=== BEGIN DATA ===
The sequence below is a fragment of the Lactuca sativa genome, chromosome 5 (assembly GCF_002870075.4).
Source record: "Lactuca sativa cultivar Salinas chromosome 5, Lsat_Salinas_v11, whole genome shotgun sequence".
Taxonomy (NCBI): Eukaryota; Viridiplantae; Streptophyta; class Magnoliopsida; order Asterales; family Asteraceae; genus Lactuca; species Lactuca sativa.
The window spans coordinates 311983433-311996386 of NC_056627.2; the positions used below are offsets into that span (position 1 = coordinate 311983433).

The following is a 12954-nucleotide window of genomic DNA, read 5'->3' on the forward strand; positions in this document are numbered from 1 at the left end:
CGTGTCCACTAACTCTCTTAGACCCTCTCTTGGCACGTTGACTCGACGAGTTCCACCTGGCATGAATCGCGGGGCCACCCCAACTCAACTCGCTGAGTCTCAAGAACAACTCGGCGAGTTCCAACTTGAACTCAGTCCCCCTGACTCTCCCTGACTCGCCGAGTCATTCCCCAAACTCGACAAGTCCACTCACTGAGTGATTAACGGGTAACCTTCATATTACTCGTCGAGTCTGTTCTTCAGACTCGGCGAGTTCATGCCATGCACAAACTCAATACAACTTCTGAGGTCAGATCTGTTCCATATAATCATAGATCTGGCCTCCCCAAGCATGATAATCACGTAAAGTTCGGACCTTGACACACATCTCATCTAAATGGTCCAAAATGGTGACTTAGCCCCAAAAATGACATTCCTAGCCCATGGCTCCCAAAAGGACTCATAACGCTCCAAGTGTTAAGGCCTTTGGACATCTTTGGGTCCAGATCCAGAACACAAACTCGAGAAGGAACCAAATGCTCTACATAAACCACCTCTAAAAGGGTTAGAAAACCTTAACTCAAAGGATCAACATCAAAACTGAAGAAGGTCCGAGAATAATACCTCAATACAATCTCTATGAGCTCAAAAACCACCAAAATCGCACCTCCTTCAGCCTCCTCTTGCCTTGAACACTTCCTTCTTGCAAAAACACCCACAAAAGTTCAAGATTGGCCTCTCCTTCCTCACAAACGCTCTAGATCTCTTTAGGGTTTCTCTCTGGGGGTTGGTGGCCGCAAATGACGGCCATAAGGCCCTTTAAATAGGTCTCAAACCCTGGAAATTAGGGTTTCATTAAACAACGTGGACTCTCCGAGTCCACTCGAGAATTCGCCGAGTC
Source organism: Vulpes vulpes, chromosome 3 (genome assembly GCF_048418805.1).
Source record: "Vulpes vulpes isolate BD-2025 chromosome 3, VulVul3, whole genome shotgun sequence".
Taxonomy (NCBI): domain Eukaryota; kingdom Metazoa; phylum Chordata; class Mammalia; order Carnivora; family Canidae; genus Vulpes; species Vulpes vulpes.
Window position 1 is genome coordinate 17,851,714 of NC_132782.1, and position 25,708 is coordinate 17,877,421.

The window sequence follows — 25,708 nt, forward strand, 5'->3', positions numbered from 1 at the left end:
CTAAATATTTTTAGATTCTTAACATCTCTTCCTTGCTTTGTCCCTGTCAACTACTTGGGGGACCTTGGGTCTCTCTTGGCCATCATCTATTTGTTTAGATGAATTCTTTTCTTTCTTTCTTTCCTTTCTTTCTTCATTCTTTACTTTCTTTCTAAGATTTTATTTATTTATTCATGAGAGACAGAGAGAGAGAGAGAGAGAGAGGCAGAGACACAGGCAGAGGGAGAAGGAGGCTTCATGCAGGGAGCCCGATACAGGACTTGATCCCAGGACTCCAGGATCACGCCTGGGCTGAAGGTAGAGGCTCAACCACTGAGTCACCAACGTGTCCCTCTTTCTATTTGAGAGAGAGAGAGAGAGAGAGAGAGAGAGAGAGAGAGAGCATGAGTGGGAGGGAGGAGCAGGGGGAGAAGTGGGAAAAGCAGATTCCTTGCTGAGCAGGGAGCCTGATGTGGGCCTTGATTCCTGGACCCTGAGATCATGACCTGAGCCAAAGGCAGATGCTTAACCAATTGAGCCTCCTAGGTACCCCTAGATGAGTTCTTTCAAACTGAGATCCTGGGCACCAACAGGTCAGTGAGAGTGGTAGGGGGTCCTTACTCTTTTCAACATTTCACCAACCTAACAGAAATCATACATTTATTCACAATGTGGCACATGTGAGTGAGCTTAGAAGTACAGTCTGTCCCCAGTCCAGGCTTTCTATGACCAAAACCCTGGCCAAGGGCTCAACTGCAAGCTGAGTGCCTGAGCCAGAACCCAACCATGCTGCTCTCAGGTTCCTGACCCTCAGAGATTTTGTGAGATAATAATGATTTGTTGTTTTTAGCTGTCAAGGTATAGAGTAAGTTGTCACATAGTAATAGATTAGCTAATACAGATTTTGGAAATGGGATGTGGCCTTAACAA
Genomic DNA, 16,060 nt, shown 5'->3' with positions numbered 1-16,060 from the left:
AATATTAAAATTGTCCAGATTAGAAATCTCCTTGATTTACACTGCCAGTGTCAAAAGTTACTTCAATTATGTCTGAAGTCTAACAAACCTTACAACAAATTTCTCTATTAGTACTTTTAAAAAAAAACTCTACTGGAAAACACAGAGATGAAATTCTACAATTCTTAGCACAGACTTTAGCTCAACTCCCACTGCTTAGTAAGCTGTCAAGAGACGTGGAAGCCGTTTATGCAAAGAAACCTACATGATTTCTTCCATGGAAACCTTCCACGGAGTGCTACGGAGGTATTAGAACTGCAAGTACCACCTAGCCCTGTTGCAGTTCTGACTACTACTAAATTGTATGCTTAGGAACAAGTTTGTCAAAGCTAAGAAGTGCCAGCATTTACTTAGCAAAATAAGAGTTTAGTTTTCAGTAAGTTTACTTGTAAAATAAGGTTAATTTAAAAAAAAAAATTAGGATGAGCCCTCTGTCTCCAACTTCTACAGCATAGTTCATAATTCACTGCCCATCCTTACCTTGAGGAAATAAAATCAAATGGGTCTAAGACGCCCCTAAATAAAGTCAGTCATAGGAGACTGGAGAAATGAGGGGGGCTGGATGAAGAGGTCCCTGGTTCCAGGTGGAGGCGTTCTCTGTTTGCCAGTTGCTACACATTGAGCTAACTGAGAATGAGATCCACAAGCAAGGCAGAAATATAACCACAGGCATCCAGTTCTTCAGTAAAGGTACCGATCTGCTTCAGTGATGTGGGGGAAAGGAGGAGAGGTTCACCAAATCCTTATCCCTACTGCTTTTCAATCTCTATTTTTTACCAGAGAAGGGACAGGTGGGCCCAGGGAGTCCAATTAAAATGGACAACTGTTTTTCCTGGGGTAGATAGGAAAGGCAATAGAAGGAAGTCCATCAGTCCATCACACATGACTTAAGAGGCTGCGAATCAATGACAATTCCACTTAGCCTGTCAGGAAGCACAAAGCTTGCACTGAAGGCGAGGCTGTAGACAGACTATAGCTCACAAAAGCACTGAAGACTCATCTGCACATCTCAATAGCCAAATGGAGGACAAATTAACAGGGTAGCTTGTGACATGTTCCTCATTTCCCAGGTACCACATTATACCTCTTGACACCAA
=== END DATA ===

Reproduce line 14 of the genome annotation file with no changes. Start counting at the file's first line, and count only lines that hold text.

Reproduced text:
AATATTAAAATTGTCCAGATTAGAAATCTCCTTGATTTACACTGCCAGTGTCAAAAGTTACTTCAATTATGTCTGAAGTCTAACAAACCTTACAACAAATTTCTCTATTAGTACTTTTAAAAAAAAACTCTACTGGAAAACACAGAGATGAAATTCTACAATTCTTAGCACAGACTTTAGCTCAACTCCCACTGCTTAGTAAGCTGTCAAGAGACGTGGAAGCCGTTTATGCAAAGAAACCTACATGATTTCTTCCATGGAAACCTTCCACGGAGTGCTACGGAGGTATTAGAACTGCAAGTACCACCTAGCCCTGTTGCAGTTCTGACTACTACTAAATTGTATGCTTAGGAACAAGTTTGTCAAAGCTAAGAAGTGCCAGCATTTACTTAGCAAAATAAGAGTTTAGTTTTCAGTAAGTTTACTTGTAAAATAAGGTTAATTTAAAAAAAAAAATTAGGATGAGCCCTCTGTCTCCAACTTCTACAGCATAGTTCATAATTCACTGCCCATCCTTACCTTGAGGAAATAAAATCAAATGGGTCTAAGACGCCCCTAAATAAAGTCAGTCATAGGAGACTGGAGAAATGAGGGGGGCTGGATGAAGAGGTCCCTGGTTCCAGGTGGAGGCGTTCTCTGTTTGCCAGTTGCTACACATTGAGCTAACTGAGAATGAGATCCACAAGCAAGGCAGAAATATAACCACAGGCATCCAGTTCTTCAGTAAAGGTACCGATCTGCTTCAGTGATGTGGGGGAAAGGAGGAGAGGTTCACCAAATCCTTATCCCTACTGCTTTTCAATCTCTATTTTTTACCAGAGAAGGGACAGGTGGGCCCAGGGAGTCCAATTAAAATGGACAACTGTTTTTCCTGGGGTAGATAGGAAAGGCAATAGAAGGAAGTCCATCAGTCCATCACACATGACTTAAGAGGCTGCGAATCAATGACAATTCCACTTAGCCTGTCAGGAAGCACAAAGCTTGCACTGAAGGCGAGGCTGTAGACAGACTATAGCTCACAAAAGCACTGAAGACTCATCTGCACATCTCAATAGCCAAATGGAGGACAAATTAACAGGGTAGCTTGTGACATGTTCCTCATTTCCCAGGTACCACATTATACCTCTTGACACCAA